The almond abscess or peritonsillar abscess is a severe inflammation of the tonsils in the throat. Various viruses and bacteria can cause acute tonsillitis (peritonsillar inflammation), which causes the tonsils to swell and begin to fester. As a secondary disease of peritonsillary inflammation, a tonsil abscess can occur, but this is only very rarely the case.
Almond abscesses occur when tonsillitis is not treated or the wrong antibiotics have been used for treatment. This can cause the inflammation to spread and an encapsulated collection of pus to form on one or both tonsils. The symptoms of tonsillar abscesses are similar to those of acute peritonsillitis.
Those affected suffer from severe difficulty swallowing, sore throat and fever. In some cases, the inflammation can also affect the nerves of the jaw muscles, making it impossible for patients to open their mouths properly. This symptom is called lockjaw.
A tonsil abscess is an absolute emergency that must be treated immediately by a doctor. To fight the infection, antibiotics are used, which must be highly dosed and are therefore often administered as an infusion. Very large abscesses must be surgically removed and the accumulated pus must be sucked out.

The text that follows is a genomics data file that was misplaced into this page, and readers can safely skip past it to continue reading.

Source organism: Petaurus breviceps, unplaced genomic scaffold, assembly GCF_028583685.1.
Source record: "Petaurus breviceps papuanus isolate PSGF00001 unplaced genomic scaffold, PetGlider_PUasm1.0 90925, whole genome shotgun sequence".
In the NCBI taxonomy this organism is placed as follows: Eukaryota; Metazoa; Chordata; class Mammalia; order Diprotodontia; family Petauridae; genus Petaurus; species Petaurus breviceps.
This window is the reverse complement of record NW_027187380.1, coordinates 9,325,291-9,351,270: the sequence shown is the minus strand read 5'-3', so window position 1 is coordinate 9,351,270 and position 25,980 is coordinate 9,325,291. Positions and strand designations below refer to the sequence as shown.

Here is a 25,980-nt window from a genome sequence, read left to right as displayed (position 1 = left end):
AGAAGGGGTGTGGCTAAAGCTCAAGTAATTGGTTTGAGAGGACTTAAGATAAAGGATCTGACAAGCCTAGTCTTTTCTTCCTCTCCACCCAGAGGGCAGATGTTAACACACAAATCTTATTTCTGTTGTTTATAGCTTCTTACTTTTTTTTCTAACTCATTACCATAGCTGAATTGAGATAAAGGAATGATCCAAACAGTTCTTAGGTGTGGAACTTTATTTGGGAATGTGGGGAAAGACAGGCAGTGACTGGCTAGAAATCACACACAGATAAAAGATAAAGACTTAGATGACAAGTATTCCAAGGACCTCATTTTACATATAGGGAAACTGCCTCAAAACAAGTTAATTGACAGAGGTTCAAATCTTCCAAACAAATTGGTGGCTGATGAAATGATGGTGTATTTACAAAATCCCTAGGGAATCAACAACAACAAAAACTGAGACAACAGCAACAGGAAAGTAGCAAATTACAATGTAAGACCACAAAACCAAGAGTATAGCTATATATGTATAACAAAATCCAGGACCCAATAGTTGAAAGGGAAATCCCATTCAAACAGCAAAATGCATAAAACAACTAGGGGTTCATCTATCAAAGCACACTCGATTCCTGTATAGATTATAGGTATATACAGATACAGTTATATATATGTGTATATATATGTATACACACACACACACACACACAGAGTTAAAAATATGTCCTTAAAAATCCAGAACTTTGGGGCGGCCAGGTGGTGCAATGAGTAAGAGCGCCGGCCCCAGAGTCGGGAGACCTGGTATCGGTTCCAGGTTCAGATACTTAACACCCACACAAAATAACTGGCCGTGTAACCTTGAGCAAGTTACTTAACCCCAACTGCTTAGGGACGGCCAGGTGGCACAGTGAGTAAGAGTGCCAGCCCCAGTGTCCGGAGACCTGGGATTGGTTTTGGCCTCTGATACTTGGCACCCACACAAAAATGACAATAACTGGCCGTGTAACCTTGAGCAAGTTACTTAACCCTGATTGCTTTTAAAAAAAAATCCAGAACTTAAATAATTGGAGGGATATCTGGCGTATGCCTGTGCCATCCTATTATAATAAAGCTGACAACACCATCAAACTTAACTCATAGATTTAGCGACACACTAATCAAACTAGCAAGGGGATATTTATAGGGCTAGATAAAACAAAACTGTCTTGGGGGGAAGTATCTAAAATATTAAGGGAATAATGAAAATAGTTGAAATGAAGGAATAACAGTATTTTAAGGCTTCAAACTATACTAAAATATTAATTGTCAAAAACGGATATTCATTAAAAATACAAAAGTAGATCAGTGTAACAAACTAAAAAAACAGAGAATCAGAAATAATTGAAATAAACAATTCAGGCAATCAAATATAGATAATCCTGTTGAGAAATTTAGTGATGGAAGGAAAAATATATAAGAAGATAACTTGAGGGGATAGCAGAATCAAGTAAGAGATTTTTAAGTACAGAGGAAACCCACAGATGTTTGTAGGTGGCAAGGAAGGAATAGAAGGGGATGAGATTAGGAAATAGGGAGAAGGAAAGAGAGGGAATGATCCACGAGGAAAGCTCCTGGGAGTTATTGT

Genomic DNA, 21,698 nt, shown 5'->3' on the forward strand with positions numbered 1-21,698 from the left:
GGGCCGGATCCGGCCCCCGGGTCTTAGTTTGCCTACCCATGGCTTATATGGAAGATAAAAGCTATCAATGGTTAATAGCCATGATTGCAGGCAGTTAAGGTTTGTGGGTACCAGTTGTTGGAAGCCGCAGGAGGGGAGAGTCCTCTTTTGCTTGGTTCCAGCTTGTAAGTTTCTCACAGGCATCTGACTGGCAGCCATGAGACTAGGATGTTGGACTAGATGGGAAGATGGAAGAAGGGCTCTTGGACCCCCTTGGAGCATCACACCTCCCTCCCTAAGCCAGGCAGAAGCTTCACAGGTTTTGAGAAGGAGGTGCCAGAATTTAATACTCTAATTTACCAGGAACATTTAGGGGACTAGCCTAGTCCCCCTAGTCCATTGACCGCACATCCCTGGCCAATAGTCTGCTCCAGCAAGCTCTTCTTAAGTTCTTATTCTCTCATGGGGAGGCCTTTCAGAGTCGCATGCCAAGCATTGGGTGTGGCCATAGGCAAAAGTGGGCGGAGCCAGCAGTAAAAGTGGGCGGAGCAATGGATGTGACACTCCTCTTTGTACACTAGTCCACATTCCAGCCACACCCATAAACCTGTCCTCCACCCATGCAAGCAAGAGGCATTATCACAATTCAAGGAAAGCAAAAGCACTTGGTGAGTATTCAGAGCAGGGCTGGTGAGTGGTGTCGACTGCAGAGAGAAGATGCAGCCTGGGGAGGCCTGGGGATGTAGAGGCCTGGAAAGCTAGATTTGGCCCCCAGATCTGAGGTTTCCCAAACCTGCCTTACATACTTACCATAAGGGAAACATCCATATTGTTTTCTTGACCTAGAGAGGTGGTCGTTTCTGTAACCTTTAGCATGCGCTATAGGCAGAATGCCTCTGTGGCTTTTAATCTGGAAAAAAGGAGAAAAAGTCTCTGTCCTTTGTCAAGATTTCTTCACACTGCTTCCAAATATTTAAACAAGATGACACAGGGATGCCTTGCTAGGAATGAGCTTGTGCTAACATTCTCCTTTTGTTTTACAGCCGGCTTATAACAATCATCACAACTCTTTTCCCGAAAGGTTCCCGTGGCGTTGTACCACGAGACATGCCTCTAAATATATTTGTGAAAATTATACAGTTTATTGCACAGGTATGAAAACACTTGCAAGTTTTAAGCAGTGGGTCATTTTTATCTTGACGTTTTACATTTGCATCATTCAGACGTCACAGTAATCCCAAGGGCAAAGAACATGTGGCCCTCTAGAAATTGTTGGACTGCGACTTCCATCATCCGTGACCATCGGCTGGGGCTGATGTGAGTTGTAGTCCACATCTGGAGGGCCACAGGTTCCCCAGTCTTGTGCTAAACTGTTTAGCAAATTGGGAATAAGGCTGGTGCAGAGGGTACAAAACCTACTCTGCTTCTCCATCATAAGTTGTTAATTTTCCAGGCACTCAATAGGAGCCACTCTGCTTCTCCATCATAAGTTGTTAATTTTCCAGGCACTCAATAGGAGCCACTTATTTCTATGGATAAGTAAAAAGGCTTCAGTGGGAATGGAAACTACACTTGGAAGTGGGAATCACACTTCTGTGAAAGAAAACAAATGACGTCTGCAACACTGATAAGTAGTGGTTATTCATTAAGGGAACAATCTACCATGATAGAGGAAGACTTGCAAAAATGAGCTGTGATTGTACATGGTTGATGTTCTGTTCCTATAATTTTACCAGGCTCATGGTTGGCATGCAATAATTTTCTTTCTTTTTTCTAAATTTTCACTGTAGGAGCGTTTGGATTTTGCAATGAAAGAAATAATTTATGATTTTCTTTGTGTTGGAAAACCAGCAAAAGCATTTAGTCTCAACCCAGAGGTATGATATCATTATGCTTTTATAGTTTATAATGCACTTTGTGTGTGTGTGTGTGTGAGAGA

Development of abscesses in the throat after OP
In some cases, abscesses can also develop in the throat after major surgery (e.g. after removal of the palatal tonsils, the so-called tonsillectomy). Germs penetrate the wound caused by the operation and lead to infection. The pus formed in the process cannot drain away, accumulates in an encapsulated tissue cavity and an abscess develops.
Abscess on the palate
An abscess can also occur on the palate and is caused by various diseases of the oral cavity. Often, erupting wisdom teeth or inflammation of the gums lead to bacterial colonization of the tissue and the formation of encapsulated pus accumulations in the palate. A palatal abscess is very dangerous because the inflammation can break through into vessels that supply the brain with blood. An abscess in the oral cavity can therefore be life-threatening and must be treated immediately.